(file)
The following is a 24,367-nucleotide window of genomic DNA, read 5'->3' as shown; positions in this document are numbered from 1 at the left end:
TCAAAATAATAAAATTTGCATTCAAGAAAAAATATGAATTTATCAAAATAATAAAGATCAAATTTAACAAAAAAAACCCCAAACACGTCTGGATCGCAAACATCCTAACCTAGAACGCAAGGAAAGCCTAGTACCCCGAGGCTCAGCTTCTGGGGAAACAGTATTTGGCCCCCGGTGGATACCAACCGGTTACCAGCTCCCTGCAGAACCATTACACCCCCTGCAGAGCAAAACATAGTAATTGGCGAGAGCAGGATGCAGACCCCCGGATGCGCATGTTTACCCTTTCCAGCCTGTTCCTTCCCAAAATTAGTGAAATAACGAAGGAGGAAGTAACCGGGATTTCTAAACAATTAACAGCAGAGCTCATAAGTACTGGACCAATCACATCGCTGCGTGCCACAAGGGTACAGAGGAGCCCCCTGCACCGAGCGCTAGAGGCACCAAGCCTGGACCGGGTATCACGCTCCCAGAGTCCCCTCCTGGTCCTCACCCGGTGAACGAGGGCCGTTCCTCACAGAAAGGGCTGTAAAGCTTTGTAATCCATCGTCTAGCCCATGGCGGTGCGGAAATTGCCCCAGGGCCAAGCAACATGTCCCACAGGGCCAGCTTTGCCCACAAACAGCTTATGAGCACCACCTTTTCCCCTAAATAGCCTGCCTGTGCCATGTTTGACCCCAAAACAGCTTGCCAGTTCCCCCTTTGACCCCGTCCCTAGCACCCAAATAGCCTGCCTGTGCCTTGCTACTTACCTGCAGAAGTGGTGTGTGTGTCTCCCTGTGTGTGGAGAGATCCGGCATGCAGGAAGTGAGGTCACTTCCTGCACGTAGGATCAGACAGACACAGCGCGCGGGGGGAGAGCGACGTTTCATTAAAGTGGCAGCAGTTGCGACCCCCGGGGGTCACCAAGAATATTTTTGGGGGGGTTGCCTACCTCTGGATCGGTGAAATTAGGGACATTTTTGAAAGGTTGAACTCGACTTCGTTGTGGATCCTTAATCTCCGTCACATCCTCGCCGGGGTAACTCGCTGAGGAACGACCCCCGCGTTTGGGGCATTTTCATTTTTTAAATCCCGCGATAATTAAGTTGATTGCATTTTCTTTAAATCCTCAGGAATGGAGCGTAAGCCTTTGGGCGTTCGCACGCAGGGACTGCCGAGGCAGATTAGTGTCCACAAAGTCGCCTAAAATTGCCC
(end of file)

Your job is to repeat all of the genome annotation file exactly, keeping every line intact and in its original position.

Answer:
The following is a 24,367-nucleotide window of genomic DNA, read 5'->3' as shown; positions in this document are numbered from 1 at the left end:
TCAAAATAATAAAATTTGCATTCAAGAAAAAATATGAATTTATCAAAATAATAAAGATCAAATTTAACAAAAAAAACCCCAAACACGTCTGGATCGCAAACATCCTAACCTAGAACGCAAGGAAAGCCTAGTACCCCGAGGCTCAGCTTCTGGGGAAACAGTATTTGGCCCCCGGTGGATACCAACCGGTTACCAGCTCCCTGCAGAACCATTACACCCCCTGCAGAGCAAAACATAGTAATTGGCGAGAGCAGGATGCAGACCCCCGGATGCGCATGTTTACCCTTTCCAGCCTGTTCCTTCCCAAAATTAGTGAAATAACGAAGGAGGAAGTAACCGGGATTTCTAAACAATTAACAGCAGAGCTCATAAGTACTGGACCAATCACATCGCTGCGTGCCACAAGGGTACAGAGGAGCCCCCTGCACCGAGCGCTAGAGGCACCAAGCCTGGACCGGGTATCACGCTCCCAGAGTCCCCTCCTGGTCCTCACCCGGTGAACGAGGGCCGTTCCTCACAGAAAGGGCTGTAAAGCTTTGTAATCCATCGTCTAGCCCATGGCGGTGCGGAAATTGCCCCAGGGCCAAGCAACATGTCCCACAGGGCCAGCTTTGCCCACAAACAGCTTATGAGCACCACCTTTTCCCCTAAATAGCCTGCCTGTGCCATGTTTGACCCCAAAACAGCTTGCCAGTTCCCCCTTTGACCCCGTCCCTAGCACCCAAATAGCCTGCCTGTGCCTTGCTACTTACCTGCAGAAGTGGTGTGTGTGTCTCCCTGTGTGTGGAGAGATCCGGCATGCAGGAAGTGAGGTCACTTCCTGCACGTAGGATCAGACAGACACAGCGCGCGGGGGGAGAGCGACGTTTCATTAAAGTGGCAGCAGTTGCGACCCCCGGGGGTCACCAAGAATATTTTTGGGGGGGTTGCCTACCTCTGGATCGGTGAAATTAGGGACATTTTTGAAAGGTTGAACTCGACTTCGTTGTGGATCCTTAATCTCCGTCACATCCTCGCCGGGGTAACTCGCTGAGGAACGACCCCCGCGTTTGGGGCATTTTCATTTTTTAAATCCCGCGATAATTAAGTTGATTGCATTTTCTTTAAATCCTCAGGAATGGAGCGTAAGCCTTTGGGCGTTCGCACGCAGGGACTGCCGAGGCAGATTAGTGTCCACAAAGTCGCCTAAAATTGCCC